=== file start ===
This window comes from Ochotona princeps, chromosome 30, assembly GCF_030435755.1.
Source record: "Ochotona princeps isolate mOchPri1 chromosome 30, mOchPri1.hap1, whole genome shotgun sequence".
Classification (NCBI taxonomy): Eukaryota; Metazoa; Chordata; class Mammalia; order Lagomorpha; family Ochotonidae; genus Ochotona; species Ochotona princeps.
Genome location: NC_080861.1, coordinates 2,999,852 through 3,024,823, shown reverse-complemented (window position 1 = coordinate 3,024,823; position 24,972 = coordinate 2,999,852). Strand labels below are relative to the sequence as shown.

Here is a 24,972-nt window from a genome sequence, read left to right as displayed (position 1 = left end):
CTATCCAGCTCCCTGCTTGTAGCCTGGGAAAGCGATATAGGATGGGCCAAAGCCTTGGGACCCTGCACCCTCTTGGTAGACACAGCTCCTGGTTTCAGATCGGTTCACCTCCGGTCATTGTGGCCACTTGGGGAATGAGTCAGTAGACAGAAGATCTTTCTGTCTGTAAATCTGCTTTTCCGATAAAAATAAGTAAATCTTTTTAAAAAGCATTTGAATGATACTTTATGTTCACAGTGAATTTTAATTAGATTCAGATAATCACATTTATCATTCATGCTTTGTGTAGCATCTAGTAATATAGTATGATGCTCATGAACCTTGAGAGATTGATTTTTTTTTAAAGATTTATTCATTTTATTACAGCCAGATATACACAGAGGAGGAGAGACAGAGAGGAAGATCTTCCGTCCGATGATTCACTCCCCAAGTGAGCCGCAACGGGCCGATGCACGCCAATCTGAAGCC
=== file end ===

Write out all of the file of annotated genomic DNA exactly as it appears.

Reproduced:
This window comes from Ochotona princeps, chromosome 30, assembly GCF_030435755.1.
Source record: "Ochotona princeps isolate mOchPri1 chromosome 30, mOchPri1.hap1, whole genome shotgun sequence".
Classification (NCBI taxonomy): Eukaryota; Metazoa; Chordata; class Mammalia; order Lagomorpha; family Ochotonidae; genus Ochotona; species Ochotona princeps.
Genome location: NC_080861.1, coordinates 2,999,852 through 3,024,823, shown reverse-complemented (window position 1 = coordinate 3,024,823; position 24,972 = coordinate 2,999,852). Strand labels below are relative to the sequence as shown.

Here is a 24,972-nt window from a genome sequence, read left to right as displayed (position 1 = left end):
CTATCCAGCTCCCTGCTTGTAGCCTGGGAAAGCGATATAGGATGGGCCAAAGCCTTGGGACCCTGCACCCTCTTGGTAGACACAGCTCCTGGTTTCAGATCGGTTCACCTCCGGTCATTGTGGCCACTTGGGGAATGAGTCAGTAGACAGAAGATCTTTCTGTCTGTAAATCTGCTTTTCCGATAAAAATAAGTAAATCTTTTTAAAAAGCATTTGAATGATACTTTATGTTCACAGTGAATTTTAATTAGATTCAGATAATCACATTTATCATTCATGCTTTGTGTAGCATCTAGTAATATAGTATGATGCTCATGAACCTTGAGAGATTGATTTTTTTTTAAAGATTTATTCATTTTATTACAGCCAGATATACACAGAGGAGGAGAGACAGAGAGGAAGATCTTCCGTCCGATGATTCACTCCCCAAGTGAGCCGCAACGGGCCGATGCACGCCAATCTGAAGCC